Plenty of pet owners make the mistake of thinking their dogs don’t need a collar. “Rover never goes out of the backyard without a leash,” some insist, and that’s true—up until the moment Rover slips through the fence. “Sadie hates wearing a collar,” others sigh, not realizing that comfort is no trade-off for safety. Out of all the dogs that go lost or missing every year, no more than 20 percent of them return to their homes. That’s because the majority don’t have collars, tags, or other means of identification. No one wants to think about losing their pet, but it is a possibility. Wouldn’t you prefer knowing whoever finds your doggo will know where he belongs?
Why Does My Dog Need a Collar?
- It is often a legal requirement: In most areas, if your dog gets lost and does not have their collar and tags on them you could end up with a good sized fine from your local animal control authority. This may not be true in rural areas, but for most pretty populated places this is a common law.
- In case of emergency: Sometimes tragedy strikes and our pets end up fleeing. Sadly, tornadoes and storms strike, fires ignite and people get evacuated at a moment’s notice. Even if your pet is familiar with being outdoors, they are likely to flee farther than ever in a panic. Having an ID makes it so much easier to reunite them with you. This is when you will be extremely happy to know that they have their ID securely placed around their neck.
Collar Safety Tips:
A collar is no good if it doesn’t fit properly. The ID tags won’t matter unless they’re securely attached to your pup. At the same time, it’s natural to want your dog to feel as comfortable as possible. The collar is a must, but it doesn’t have to be cumbersome. Fit it snugly around the dog’s neck, but don’t cinch it too tightly. The general rule is that two fingers should slide easily beneath it.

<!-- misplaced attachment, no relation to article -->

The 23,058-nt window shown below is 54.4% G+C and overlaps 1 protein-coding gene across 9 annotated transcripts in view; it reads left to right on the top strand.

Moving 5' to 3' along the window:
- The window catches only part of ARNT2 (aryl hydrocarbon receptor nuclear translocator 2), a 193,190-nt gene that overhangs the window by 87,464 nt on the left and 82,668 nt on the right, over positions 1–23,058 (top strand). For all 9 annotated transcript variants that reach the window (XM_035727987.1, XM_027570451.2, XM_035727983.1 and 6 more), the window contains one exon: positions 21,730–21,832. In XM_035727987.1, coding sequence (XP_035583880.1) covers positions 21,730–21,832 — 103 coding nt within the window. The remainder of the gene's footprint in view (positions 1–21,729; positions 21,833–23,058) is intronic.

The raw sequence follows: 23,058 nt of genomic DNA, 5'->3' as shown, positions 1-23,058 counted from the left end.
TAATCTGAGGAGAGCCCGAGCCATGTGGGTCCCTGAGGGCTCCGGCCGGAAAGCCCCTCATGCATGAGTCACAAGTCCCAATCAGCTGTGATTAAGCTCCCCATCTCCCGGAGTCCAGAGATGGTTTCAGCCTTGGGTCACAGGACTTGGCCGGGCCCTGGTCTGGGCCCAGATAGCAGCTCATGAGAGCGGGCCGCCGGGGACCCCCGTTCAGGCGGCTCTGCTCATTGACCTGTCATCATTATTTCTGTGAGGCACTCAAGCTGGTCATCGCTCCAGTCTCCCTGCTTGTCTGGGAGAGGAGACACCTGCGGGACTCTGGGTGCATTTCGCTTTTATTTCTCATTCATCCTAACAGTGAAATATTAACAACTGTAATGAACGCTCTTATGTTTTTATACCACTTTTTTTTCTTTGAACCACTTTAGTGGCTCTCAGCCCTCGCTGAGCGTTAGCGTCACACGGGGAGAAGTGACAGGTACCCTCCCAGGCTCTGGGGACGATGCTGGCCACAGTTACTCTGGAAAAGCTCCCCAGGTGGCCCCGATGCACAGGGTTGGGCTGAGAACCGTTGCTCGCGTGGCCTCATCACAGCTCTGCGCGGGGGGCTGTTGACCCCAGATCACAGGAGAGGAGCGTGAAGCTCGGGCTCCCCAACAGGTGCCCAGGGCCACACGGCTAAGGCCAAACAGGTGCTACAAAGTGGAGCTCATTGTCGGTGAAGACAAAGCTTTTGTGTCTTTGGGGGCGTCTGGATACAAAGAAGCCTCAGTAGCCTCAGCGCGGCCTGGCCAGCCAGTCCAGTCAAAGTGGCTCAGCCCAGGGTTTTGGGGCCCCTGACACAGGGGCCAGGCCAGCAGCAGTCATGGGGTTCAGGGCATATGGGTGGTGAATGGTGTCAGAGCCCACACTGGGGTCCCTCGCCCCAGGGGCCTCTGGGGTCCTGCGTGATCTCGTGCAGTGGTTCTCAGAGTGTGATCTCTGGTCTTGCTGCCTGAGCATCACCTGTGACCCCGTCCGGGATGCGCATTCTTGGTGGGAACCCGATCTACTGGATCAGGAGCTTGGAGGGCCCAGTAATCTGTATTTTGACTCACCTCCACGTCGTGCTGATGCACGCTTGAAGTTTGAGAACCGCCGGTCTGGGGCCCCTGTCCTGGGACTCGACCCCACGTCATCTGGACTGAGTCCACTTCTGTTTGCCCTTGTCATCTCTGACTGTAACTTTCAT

The collar is only as good as the tags. The information on them is responsible for bringing your pup home safely. The details on it, such as your mobile phone number, physical address, and perhaps even your email address should be up-to-date and legible. Anytime your phone number or address changes, you need new tags. Place your dog’s rabies tags on his collar, too. Not only does it have info that can help to identify your pet, but it lets rescuers know that your dog has had his shots.
We all want our dogs to stay safe and if they get lost we want them home as soon as possible. ID tags play an important role in bringing dogs home. Just as we carry identification in our wallets to help us navigate our human lives, our pets deserve the same safeguard. Getting them home safely is exactly why it is important for your dog to wear a collar.